6. U. Wallrabe, C. Solf, J. Mohr, and J. G. Korvink, “Miniaturized Fourier transform spectrometer for the near infrared wavelength regime incorporating an electromagnetic linear actuator,” Sens. Actuat. A 123–124, 459–467 (2005).
    [Crossref]
  7. H. Yu, G. Zhou, S. F. Chau, F. Lee, S. Wang, and M. Zhang, “An electromagnetically driven lamellar grating based Fourier transform microspectrometer,” J. Micromech. Microeng. 18(5), 055016 (2008).
    [Crossref]
  8. T. Sandner, T. Grasshoff, E. Gaumont, H. Schenk, and A. Kenda, “Translatory MOEMS actuator and system integration for miniaturized Fourier transform spectrometers,” J. Micro. Nanolithogr. MEMS MOEMS 13(1), 011115 (2014).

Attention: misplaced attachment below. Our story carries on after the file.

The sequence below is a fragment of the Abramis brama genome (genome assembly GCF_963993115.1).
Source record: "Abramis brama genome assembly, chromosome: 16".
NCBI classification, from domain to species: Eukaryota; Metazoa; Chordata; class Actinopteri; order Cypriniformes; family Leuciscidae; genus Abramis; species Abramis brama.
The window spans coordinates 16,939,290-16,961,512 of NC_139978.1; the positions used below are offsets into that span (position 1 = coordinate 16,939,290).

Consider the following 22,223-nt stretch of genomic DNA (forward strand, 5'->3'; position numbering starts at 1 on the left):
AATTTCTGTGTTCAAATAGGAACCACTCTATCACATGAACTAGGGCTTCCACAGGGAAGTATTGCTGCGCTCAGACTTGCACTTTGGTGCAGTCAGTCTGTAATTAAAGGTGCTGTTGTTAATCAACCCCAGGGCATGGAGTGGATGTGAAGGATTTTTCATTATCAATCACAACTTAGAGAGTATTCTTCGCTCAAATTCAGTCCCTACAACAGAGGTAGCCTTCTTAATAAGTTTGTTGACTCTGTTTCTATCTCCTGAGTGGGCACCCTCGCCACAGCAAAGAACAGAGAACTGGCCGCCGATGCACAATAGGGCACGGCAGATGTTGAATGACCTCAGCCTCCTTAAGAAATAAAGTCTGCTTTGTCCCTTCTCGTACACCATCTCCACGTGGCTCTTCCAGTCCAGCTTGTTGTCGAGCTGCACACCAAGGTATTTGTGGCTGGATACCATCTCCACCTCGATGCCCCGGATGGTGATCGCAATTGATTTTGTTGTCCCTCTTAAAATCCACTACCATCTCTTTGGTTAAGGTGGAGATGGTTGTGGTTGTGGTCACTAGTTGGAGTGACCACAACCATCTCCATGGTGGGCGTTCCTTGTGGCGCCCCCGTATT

[Crossref]
  9. C. Ataman, H. Urey, and A. Wolter, “A Fourier transform spectrometer using resonant vertical comb actuators,” J. Micromech. Microeng. 16(12), 2517–2523 (2006).
    [Crossref]
  10. K. Yu, D. Lee, U. Krishnamoorthy, N. Park, and O. Solgaard, “Micromachined Fourier transform spectrometer on silicon optical bench platform,” Sens. Actuat. A 130–131, 523–530 (2006).
    [Crossref]
  11. W. Wang, S. R. Samuelson, J. Chen, and H. Xie, “Miniaturizing Fourier transform spectrometer with an electrothermal micromirror,” IEEE Photonics Technol. Lett. 27(13), 1418–1421 (2015).
    [Crossref]
  12. W. Wang, J. Chen, A. Zivkovic, Q. Tanguy, and H. Xie, “A compact Fourier transform spectrometer on a silicon optical bench with an electrothermal MEMS mirror,” J. Microelectromech. Syst. 25(2), 347–355 (2016).
    [Crossref]